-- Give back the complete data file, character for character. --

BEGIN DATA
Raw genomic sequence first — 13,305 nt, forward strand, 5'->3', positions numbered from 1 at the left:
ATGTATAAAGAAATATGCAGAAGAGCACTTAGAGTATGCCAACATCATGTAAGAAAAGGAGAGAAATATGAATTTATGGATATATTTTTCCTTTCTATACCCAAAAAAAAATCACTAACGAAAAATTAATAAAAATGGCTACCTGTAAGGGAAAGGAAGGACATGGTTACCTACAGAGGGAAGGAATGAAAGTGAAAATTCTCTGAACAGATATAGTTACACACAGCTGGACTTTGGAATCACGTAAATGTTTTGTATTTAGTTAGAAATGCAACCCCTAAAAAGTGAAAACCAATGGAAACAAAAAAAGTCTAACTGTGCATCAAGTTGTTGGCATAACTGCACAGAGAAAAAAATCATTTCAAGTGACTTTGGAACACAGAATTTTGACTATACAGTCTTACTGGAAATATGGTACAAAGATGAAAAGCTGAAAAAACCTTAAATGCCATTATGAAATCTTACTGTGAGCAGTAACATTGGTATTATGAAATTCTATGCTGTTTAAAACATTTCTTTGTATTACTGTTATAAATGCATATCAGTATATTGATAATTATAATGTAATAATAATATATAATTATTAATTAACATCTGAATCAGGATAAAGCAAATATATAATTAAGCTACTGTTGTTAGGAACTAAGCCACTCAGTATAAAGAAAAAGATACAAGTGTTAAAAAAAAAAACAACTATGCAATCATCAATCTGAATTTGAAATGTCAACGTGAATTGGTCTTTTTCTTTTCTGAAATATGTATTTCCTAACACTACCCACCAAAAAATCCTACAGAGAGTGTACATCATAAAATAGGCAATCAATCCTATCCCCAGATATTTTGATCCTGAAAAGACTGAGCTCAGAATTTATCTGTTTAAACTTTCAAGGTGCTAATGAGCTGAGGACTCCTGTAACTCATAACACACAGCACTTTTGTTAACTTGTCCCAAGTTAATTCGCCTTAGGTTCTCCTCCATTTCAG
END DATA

Raw genomic sequence first — 13,305 nt, forward strand, 5'->3', positions numbered from 1 at the left:
ATGTATAAAGAAATATGCAGAAGAGCACTTAGAGTATGCCAACATCATGTAAGAAAAGGAGAGAAATATGAATTTATGGATATATTTTTCCTTTCTATACCCAAAAAAAAATCACTAACGAAAAATTAATAAAAATGGCTACCTGTAAGGGAAAGGAAGGACATGGTTACCTACAGAGGGAAGGAATGAAAGTGAAAATTCTCTGAACAGATATAGTTACACACAGCTGGACTTTGGAATCACGTAAATGTTTTGTATTTAGTTAGAAATGCAACCCCTAAAAAGTGAAAACCAATGGAAACAAAAAAAGTCTAACTGTGCATCAAGTTGTTGGCATAACTGCACAGAGAAAAAAATCATTTCAAGTGACTTTGGAACACAGAATTTTGACTATACAGTCTTACTGGAAATATGGTACAAAGATGAAAAGCTGAAAAAACCTTAAATGCCATTATGAAATCTTACTGTGAGCAGTAACATTGGTATTATGAAATTCTATGCTGTTTAAAACATTTCTTTGTATTACTGTTATAAATGCATATCAGTATATTGATAATTATAATGTAATAATAATATATAATTATTAATTAACATCTGAATCAGGATAAAGCAAATATATAATTAAGCTACTGTTGTTAGGAACTAAGCCACTCAGTATAAAGAAAAAGATACAAGTGTTAAAAAAAAAAACAACTATGCAATCATCAATCTGAATTTGAAATGTCAACGTGAATTGGTCTTTTTCTTTTCTGAAATATGTATTTCCTAACACTACCCACCAAAAAATCCTACAGAGAGTGTACATCATAAAATAGGCAATCAATCCTATCCCCAGATATTTTGATCCTGAAAAGACTGAGCTCAGAATTTATCTGTTTAAACTTTCAAGGTGCTAATGAGCTGAGGACTCCTGTAACTCATAACACACAGCACTTTTGTTAACTTGTCCCAAGTTAATTCGCCTTAGGTTCTCCTCCATTTCAG